Probate With A Will
A will, also called the last will and testament, is a legal document that states your wishes and intentions for the distribution of your assets and wealth after your death. If you have children, writing a will allows you to appoint a person who will take care of them and fulfill the guardianship on your behalf.
Probate can occur with a properly drafted will. A deceased loved one who has written a will is known as a testator. When a testator dies testamentary (with a will), the deceased loved one (decedent) will name and nominate an executor for the distribution of the estate. The court officially appoints the executor named in the will, which gives him or her legal power to act on behalf of the deceased.
The executor of the will is responsible for filing the will and initiating the probate process. The timeframe in which a will must be filed after death may differ in each state. Therefore, a reliable probate attorney in Arizona can help you comply with the state laws.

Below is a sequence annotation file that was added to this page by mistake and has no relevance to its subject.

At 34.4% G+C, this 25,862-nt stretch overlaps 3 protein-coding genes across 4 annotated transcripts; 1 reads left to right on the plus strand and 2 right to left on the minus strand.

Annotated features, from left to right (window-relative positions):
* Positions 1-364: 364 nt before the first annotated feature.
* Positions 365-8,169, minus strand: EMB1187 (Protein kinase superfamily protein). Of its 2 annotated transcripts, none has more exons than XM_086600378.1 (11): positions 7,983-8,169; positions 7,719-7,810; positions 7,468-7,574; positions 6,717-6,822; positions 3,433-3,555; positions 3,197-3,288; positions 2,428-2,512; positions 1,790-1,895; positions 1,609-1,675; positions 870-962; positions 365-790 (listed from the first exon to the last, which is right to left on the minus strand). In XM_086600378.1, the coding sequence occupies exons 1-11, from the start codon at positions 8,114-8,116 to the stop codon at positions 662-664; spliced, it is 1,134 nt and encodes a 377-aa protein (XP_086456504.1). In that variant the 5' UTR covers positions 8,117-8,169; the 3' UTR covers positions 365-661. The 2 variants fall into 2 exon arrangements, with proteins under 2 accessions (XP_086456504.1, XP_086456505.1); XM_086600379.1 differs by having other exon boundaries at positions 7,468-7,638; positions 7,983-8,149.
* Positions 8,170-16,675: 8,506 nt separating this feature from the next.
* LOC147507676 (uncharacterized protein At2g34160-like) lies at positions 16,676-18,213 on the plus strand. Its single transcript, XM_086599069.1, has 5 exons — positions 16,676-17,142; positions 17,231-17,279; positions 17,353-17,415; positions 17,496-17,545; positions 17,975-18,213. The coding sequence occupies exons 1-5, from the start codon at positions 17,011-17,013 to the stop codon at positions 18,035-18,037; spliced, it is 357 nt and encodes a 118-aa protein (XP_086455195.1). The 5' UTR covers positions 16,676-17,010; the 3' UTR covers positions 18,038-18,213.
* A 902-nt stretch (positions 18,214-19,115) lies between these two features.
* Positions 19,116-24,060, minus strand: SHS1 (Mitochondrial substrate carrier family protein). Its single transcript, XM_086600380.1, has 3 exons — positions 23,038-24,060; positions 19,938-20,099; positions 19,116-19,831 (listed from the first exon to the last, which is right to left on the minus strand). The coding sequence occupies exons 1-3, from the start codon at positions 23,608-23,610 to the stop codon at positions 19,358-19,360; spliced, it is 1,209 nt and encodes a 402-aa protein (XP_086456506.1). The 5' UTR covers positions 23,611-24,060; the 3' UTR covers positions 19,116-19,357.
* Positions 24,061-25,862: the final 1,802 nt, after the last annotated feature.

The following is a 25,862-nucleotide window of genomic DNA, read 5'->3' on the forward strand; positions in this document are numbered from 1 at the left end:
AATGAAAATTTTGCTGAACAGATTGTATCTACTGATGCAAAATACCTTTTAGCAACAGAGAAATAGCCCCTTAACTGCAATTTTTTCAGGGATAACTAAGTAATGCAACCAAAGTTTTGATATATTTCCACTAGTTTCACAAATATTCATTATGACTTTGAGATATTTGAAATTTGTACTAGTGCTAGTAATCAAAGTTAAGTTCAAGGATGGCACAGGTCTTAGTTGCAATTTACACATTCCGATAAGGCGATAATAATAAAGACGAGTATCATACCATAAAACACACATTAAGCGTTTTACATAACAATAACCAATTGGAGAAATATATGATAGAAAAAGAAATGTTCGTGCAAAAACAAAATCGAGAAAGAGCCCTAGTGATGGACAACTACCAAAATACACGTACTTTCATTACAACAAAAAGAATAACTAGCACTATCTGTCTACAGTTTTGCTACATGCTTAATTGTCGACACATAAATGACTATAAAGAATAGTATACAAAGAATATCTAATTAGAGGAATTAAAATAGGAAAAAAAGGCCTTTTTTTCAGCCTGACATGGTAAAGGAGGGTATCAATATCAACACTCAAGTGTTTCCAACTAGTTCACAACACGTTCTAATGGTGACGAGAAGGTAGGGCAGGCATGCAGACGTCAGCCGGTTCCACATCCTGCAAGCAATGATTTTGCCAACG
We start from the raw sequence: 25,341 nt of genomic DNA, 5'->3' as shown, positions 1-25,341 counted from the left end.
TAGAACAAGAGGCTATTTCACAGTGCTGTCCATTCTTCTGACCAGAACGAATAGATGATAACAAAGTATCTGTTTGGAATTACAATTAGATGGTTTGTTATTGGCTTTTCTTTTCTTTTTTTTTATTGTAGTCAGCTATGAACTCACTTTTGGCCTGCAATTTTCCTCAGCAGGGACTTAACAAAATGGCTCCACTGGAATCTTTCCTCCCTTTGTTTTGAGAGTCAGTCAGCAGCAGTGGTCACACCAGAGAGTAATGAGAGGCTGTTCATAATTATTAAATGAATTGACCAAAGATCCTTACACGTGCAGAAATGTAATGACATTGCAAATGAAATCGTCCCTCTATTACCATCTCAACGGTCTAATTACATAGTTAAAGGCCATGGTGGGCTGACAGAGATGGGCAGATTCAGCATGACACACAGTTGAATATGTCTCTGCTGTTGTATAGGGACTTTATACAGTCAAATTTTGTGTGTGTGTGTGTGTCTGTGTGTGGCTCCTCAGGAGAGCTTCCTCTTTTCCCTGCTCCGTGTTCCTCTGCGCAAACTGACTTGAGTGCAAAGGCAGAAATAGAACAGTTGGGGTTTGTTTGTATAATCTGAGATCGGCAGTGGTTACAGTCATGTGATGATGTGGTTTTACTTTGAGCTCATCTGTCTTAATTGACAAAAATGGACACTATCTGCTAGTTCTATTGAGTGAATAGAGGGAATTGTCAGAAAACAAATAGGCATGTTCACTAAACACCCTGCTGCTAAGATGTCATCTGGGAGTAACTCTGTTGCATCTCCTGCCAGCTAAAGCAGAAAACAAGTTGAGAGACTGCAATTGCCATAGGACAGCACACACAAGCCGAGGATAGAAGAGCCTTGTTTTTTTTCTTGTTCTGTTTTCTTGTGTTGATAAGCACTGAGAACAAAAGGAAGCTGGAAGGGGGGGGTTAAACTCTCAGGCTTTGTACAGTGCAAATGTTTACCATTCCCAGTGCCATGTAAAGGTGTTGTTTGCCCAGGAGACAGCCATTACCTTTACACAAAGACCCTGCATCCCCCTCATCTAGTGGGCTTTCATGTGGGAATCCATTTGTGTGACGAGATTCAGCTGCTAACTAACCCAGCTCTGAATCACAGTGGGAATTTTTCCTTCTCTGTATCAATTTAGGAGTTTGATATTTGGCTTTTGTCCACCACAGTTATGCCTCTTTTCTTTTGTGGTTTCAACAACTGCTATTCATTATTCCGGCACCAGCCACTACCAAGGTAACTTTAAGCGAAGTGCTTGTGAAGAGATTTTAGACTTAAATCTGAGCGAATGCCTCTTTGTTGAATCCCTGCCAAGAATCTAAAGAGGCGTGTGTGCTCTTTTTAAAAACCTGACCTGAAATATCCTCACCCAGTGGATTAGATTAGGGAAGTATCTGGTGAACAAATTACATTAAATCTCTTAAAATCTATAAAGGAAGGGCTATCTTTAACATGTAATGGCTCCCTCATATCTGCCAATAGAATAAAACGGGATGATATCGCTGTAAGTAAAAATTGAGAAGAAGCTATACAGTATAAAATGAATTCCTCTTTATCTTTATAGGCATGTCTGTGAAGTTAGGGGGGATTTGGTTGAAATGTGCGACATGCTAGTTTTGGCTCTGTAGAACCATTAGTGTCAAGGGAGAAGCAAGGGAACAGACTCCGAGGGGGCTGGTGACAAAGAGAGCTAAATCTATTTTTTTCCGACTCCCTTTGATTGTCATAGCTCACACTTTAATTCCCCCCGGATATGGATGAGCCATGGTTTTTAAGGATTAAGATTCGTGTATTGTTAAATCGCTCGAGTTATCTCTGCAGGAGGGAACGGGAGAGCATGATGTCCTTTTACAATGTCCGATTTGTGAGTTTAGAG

The Executor of the Will
The appointed executor will receive letters testamentary from the court. These letters are the court order naming the executor and identifying the powers that he or she will have in managing the estate. When naming an executor, you may also consider alternatives aside from family and friends.
You may choose a trusted friend or relative as an executor. While a family member may have a full understanding of your wishes, choosing a sibling as an executor may cause jealousy and family disputes. Moreover, choosing your child as an executor may not be advisable as well. The child may lack the financial knowledge and experience in addressing the possible issues during the probate case. Another option is to consider a professional fiduciary. Although professional fiduciaries must be paid, the experience that they have can help maximize the benefit to the beneficiaries of the will and maintain family harmony.
The executor is mainly in-charge of managing the assets of the decedent and ensuring that assets are properly distributed to the named beneficiaries and heirs. He or she is responsible for locating assets, paying debts, filing taxes, and distributing the estate. A knowledgeable Surprise probate lawyer can give legal advice to the executor of an estate or the beneficiary on various legal matters.